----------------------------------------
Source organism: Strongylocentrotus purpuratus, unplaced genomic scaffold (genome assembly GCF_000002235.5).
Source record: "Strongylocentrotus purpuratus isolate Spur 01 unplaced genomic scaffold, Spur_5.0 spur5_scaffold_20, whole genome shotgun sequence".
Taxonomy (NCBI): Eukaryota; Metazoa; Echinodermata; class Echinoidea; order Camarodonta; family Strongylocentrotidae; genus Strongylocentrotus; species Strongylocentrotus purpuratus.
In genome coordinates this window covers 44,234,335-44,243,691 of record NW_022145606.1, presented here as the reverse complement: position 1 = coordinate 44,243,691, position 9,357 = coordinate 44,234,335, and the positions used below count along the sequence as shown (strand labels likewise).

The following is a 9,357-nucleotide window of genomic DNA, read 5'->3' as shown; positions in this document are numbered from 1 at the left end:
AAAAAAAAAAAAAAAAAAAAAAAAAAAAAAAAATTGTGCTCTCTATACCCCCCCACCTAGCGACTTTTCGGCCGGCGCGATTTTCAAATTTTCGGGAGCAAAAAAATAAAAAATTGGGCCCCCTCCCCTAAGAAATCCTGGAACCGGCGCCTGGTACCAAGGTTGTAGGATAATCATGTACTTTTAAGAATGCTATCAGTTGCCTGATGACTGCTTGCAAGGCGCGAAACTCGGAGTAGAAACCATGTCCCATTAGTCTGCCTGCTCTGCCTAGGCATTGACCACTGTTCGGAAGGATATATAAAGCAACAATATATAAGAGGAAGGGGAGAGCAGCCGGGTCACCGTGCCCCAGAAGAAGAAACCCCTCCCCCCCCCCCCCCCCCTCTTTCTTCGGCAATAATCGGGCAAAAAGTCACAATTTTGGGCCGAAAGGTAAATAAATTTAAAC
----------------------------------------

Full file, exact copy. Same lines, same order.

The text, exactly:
Source organism: Strongylocentrotus purpuratus, unplaced genomic scaffold (genome assembly GCF_000002235.5).
Source record: "Strongylocentrotus purpuratus isolate Spur 01 unplaced genomic scaffold, Spur_5.0 spur5_scaffold_20, whole genome shotgun sequence".
Taxonomy (NCBI): Eukaryota; Metazoa; Echinodermata; class Echinoidea; order Camarodonta; family Strongylocentrotidae; genus Strongylocentrotus; species Strongylocentrotus purpuratus.
In genome coordinates this window covers 44,234,335-44,243,691 of record NW_022145606.1, presented here as the reverse complement: position 1 = coordinate 44,243,691, position 9,357 = coordinate 44,234,335, and the positions used below count along the sequence as shown (strand labels likewise).

The following is a 9,357-nucleotide window of genomic DNA, read 5'->3' as shown; positions in this document are numbered from 1 at the left end:
AAAAAAAAAAAAAAAAAAAAAAAAAAAAAAAAATTGTGCTCTCTATACCCCCCCACCTAGCGACTTTTCGGCCGGCGCGATTTTCAAATTTTCGGGAGCAAAAAAATAAAAAATTGGGCCCCCTCCCCTAAGAAATCCTGGAACCGGCGCCTGGTACCAAGGTTGTAGGATAATCATGTACTTTTAAGAATGCTATCAGTTGCCTGATGACTGCTTGCAAGGCGCGAAACTCGGAGTAGAAACCATGTCCCATTAGTCTGCCTGCTCTGCCTAGGCATTGACCACTGTTCGGAAGGATATATAAAGCAACAATATATAAGAGGAAGGGGAGAGCAGCCGGGTCACCGTGCCCCAGAAGAAGAAACCCCTCCCCCCCCCCCCCCCCCTCTTTCTTCGGCAATAATCGGGCAAAAAGTCACAATTTTGGGCCGAAAGGTAAATAAATTTAAAC